In the pink: Cava Kir Royal
I’ve been celebrating a lot lately: new parenthood, my daughter’s first birthday, my first Mother’s Day, the arrival of summer and sunshine, the start of my neighborhood farmers market…well, let’s just say there have been all sorts of excuses reasons for celebrating. And, in my book, celebrations call for a bit of bubbly.
I love champagne, prosecco and cava and usually prefer them straight up. But it just so happens that I have a bottle of cassis liqueur from Finger Lakes Distilling, a fantastic distillery in the Finger Lakes region of upstate New York, not far from where I grew up. Big Papa and I visited there a couple years ago and brought home the cassis along with some truly amazing gin. The cassis has been sitting on the shelf, begging for attention.
Enter the Kir, Kir is a popular French cocktail made with crème de cassis (black current) liqueur, traditionally topped with white wine. In France, Kir is usually enjoyed as an aperitif before a meal.
Kir was coined in French cafes in the middle of the 19th century and was further popularized by Felix Kir after World War II. The then mayor of Dijon in Burgundy, France, he served the drink often to promote some of his region’s products (wine and cassis liqueur). The name Kir has been associated with the drink ever since.
Putting the “royal” into Kir is where the bubbly comes in. Kir Royal is typically made with champagne, but cava—a dry bubbly made in Spain—is just as delicious and more wallet-friendly.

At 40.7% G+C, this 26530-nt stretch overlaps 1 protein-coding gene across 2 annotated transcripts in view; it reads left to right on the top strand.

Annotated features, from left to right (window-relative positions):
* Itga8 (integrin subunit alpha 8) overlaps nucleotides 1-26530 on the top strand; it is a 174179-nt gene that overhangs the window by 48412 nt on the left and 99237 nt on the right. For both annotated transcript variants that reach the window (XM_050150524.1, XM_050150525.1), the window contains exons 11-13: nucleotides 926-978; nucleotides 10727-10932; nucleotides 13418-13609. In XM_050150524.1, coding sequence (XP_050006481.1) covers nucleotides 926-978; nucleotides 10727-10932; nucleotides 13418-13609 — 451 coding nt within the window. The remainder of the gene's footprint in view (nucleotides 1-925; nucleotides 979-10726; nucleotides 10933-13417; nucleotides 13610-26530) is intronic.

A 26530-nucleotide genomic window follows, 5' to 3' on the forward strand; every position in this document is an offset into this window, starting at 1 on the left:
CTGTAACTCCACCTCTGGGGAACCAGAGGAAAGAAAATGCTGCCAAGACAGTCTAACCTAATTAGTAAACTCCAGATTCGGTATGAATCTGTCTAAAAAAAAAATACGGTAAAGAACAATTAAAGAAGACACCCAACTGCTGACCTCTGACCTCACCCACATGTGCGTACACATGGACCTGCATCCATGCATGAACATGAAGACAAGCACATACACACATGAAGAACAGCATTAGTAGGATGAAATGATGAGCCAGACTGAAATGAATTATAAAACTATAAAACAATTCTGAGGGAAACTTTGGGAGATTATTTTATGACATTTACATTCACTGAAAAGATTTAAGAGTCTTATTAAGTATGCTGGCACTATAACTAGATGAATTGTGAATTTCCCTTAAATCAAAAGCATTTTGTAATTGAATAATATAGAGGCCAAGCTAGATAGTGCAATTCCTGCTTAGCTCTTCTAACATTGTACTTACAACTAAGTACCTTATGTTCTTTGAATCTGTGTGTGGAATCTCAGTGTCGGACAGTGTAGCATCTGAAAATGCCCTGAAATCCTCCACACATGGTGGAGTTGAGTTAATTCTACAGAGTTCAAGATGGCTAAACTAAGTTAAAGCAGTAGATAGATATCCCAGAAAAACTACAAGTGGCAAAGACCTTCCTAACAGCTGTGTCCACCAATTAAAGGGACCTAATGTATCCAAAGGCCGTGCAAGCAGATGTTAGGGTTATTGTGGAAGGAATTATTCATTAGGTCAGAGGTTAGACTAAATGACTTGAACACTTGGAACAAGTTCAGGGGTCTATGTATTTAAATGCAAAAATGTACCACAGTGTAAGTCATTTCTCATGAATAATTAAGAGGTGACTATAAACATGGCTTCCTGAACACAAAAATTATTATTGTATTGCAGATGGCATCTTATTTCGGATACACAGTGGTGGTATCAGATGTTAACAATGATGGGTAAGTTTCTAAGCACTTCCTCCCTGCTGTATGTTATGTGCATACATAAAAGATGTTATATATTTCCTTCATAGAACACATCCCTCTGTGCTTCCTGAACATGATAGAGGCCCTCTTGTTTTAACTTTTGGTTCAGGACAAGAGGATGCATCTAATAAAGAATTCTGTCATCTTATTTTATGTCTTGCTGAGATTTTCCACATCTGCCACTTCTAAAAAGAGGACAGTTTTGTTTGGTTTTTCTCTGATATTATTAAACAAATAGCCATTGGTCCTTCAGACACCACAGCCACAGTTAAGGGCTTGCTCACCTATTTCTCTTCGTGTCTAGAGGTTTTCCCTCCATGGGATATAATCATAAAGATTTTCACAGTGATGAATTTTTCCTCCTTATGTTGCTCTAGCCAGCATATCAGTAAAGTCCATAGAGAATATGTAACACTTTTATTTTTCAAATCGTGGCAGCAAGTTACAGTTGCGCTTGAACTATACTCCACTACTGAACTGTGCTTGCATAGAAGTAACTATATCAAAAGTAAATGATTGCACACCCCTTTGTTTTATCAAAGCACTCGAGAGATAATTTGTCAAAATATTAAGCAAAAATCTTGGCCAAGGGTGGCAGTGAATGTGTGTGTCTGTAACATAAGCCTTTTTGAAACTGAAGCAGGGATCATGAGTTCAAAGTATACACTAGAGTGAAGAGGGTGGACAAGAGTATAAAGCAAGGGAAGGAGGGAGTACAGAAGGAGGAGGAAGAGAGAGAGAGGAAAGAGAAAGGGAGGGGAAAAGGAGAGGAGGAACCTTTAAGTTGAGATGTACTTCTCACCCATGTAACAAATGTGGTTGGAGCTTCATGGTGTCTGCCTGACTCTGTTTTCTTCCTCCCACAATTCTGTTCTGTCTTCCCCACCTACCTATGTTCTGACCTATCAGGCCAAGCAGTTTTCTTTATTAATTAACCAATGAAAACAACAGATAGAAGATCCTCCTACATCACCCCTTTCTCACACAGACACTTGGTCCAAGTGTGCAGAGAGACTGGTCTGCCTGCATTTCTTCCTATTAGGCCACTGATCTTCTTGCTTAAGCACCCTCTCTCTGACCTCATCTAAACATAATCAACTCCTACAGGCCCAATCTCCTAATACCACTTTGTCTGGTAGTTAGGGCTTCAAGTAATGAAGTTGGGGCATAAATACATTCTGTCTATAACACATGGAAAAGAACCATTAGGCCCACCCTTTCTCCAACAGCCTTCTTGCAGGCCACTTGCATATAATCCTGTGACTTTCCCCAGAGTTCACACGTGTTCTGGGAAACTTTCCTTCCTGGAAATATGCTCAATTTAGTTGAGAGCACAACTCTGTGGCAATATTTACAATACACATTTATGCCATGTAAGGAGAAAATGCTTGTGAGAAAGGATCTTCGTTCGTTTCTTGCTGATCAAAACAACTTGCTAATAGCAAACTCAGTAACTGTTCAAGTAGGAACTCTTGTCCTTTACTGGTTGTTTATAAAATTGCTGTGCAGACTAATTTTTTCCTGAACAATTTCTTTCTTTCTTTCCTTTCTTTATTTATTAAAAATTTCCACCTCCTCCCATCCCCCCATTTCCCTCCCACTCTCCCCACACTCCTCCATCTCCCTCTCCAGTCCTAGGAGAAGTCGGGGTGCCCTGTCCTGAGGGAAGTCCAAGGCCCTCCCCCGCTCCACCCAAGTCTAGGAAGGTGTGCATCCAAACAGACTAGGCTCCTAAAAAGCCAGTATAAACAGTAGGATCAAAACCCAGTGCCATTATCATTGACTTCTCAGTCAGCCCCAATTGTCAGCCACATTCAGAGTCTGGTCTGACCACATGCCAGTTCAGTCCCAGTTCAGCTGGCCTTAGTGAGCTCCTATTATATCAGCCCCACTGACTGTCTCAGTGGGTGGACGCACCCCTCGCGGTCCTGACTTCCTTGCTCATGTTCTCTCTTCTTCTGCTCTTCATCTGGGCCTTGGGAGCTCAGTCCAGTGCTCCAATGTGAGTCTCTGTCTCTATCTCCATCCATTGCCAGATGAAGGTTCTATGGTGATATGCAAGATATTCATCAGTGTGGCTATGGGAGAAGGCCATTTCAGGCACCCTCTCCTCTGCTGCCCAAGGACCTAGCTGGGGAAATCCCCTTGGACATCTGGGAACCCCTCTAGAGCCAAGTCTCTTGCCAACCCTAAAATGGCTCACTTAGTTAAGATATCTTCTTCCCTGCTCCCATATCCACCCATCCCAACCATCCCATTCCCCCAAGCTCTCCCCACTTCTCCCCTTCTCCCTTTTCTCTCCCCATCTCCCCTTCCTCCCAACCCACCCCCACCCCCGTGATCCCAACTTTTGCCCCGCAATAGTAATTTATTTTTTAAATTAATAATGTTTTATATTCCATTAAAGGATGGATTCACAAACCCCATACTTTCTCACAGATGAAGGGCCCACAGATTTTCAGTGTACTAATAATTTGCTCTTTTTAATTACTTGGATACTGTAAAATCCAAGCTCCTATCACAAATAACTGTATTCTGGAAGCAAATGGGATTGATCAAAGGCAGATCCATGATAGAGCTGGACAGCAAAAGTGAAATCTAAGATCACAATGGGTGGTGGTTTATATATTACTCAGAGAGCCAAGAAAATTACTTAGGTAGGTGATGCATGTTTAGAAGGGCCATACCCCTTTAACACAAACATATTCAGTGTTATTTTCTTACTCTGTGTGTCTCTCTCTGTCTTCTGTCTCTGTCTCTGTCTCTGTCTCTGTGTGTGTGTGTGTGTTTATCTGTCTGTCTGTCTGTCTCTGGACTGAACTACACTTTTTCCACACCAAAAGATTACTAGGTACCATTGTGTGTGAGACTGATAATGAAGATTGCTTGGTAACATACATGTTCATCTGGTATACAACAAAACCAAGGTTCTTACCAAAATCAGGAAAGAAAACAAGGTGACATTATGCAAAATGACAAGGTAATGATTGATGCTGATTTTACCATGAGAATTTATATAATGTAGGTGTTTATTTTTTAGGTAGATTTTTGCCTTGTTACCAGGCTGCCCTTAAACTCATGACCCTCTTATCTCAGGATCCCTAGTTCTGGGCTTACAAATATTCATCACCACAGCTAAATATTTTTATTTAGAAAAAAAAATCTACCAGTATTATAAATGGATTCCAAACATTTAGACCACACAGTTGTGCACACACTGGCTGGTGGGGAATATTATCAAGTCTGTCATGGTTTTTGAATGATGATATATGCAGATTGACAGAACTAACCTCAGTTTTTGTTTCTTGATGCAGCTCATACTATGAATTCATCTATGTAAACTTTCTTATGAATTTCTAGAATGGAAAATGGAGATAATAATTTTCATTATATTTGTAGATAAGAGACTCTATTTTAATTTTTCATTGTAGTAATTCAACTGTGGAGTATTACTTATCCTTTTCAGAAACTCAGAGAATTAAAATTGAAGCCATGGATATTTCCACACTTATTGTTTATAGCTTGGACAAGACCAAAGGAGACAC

Recipes vary, with the proportion of crème de cassis ranging from 1/10 to 1/3 of the cocktail. The more crème de cassis you add, the sweeter your drink. Some recipes (or bartenders) will use blackberry liqueur or peach. You could tweak this to include just about any sweet fruity liqueur that floats your boat.
Drinking Kir feels elegant, sophisticated and…well, celebratory. And that, dear readers, is a very good feeling.
- Champagne flutes or red wine glasses (my preference because they let more air in)
- Cava, champagne or a dry prosecco (I used Dibon Brut Reserve Cava…delicious)
- Crème de cassis liqueur
Fill your glass 2/3 to the top with chilled cava. Measure a shot of crème de cassis liqueur. Pour slowly until your drink is a deep rose color (or a softer blush, if you prefer a tad less sweetness).
Raise your glass, offer a toast and quaff your Kir.
Want to add a rosy glow to your life? Check out Wanderfood Wednesday!Add a comment